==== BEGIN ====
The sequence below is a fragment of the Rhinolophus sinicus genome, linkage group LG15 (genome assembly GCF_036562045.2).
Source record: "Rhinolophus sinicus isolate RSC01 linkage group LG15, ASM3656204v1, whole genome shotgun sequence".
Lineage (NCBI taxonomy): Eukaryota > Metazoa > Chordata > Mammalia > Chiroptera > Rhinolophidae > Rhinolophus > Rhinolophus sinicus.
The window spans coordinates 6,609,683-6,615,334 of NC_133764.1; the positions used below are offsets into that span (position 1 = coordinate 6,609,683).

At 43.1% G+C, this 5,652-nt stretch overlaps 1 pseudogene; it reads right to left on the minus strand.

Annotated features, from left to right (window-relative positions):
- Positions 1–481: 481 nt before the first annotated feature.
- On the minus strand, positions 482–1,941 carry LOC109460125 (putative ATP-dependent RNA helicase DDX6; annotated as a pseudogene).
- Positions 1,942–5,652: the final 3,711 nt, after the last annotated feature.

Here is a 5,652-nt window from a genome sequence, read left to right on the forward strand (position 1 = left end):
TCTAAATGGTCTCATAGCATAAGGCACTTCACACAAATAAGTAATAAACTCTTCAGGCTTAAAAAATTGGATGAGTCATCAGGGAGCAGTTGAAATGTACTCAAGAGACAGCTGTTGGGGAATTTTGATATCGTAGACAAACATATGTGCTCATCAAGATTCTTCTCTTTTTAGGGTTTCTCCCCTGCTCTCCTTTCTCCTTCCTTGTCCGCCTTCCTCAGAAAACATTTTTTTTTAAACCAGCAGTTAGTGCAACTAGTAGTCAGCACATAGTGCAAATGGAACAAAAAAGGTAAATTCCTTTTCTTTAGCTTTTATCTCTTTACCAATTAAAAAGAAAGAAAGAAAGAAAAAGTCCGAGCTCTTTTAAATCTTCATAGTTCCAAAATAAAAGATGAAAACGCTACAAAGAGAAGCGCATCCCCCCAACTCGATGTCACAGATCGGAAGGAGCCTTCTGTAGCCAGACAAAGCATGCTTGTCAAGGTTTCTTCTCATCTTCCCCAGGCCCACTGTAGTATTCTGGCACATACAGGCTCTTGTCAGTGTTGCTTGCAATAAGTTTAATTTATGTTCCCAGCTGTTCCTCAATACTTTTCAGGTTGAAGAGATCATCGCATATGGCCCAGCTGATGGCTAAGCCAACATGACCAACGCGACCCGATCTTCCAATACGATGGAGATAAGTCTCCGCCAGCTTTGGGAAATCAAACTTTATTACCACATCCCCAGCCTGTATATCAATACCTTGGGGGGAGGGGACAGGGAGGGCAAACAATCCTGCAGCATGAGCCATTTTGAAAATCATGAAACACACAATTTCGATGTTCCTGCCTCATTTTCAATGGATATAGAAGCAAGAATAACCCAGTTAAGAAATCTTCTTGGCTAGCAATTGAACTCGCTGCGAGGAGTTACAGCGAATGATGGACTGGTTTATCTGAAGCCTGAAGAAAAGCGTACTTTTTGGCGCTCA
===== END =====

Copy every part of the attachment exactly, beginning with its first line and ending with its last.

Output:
The sequence below is a fragment of the Rhinolophus sinicus genome, linkage group LG15 (genome assembly GCF_036562045.2).
Source record: "Rhinolophus sinicus isolate RSC01 linkage group LG15, ASM3656204v1, whole genome shotgun sequence".
Lineage (NCBI taxonomy): Eukaryota > Metazoa > Chordata > Mammalia > Chiroptera > Rhinolophidae > Rhinolophus > Rhinolophus sinicus.
The window spans coordinates 6,609,683-6,615,334 of NC_133764.1; the positions used below are offsets into that span (position 1 = coordinate 6,609,683).

At 43.1% G+C, this 5,652-nt stretch overlaps 1 pseudogene; it reads right to left on the minus strand.

Annotated features, from left to right (window-relative positions):
- Positions 1–481: 481 nt before the first annotated feature.
- On the minus strand, positions 482–1,941 carry LOC109460125 (putative ATP-dependent RNA helicase DDX6; annotated as a pseudogene).
- Positions 1,942–5,652: the final 3,711 nt, after the last annotated feature.

Here is a 5,652-nt window from a genome sequence, read left to right on the forward strand (position 1 = left end):
TCTAAATGGTCTCATAGCATAAGGCACTTCACACAAATAAGTAATAAACTCTTCAGGCTTAAAAAATTGGATGAGTCATCAGGGAGCAGTTGAAATGTACTCAAGAGACAGCTGTTGGGGAATTTTGATATCGTAGACAAACATATGTGCTCATCAAGATTCTTCTCTTTTTAGGGTTTCTCCCCTGCTCTCCTTTCTCCTTCCTTGTCCGCCTTCCTCAGAAAACATTTTTTTTTAAACCAGCAGTTAGTGCAACTAGTAGTCAGCACATAGTGCAAATGGAACAAAAAAGGTAAATTCCTTTTCTTTAGCTTTTATCTCTTTACCAATTAAAAAGAAAGAAAGAAAGAAAAAGTCCGAGCTCTTTTAAATCTTCATAGTTCCAAAATAAAAGATGAAAACGCTACAAAGAGAAGCGCATCCCCCCAACTCGATGTCACAGATCGGAAGGAGCCTTCTGTAGCCAGACAAAGCATGCTTGTCAAGGTTTCTTCTCATCTTCCCCAGGCCCACTGTAGTATTCTGGCACATACAGGCTCTTGTCAGTGTTGCTTGCAATAAGTTTAATTTATGTTCCCAGCTGTTCCTCAATACTTTTCAGGTTGAAGAGATCATCGCATATGGCCCAGCTGATGGCTAAGCCAACATGACCAACGCGACCCGATCTTCCAATACGATGGAGATAAGTCTCCGCCAGCTTTGGGAAATCAAACTTTATTACCACATCCCCAGCCTGTATATCAATACCTTGGGGGGAGGGGACAGGGAGGGCAAACAATCCTGCAGCATGAGCCATTTTGAAAATCATGAAACACACAATTTCGATGTTCCTGCCTCATTTTCAATGGATATAGAAGCAAGAATAACCCAGTTAAGAAATCTTCTTGGCTAGCAATTGAACTCGCTGCGAGGAGTTACAGCGAATGATGGACTGGTTTATCTGAAGCCTGAAGAAAAGCGTACTTTTTGGCGCTCA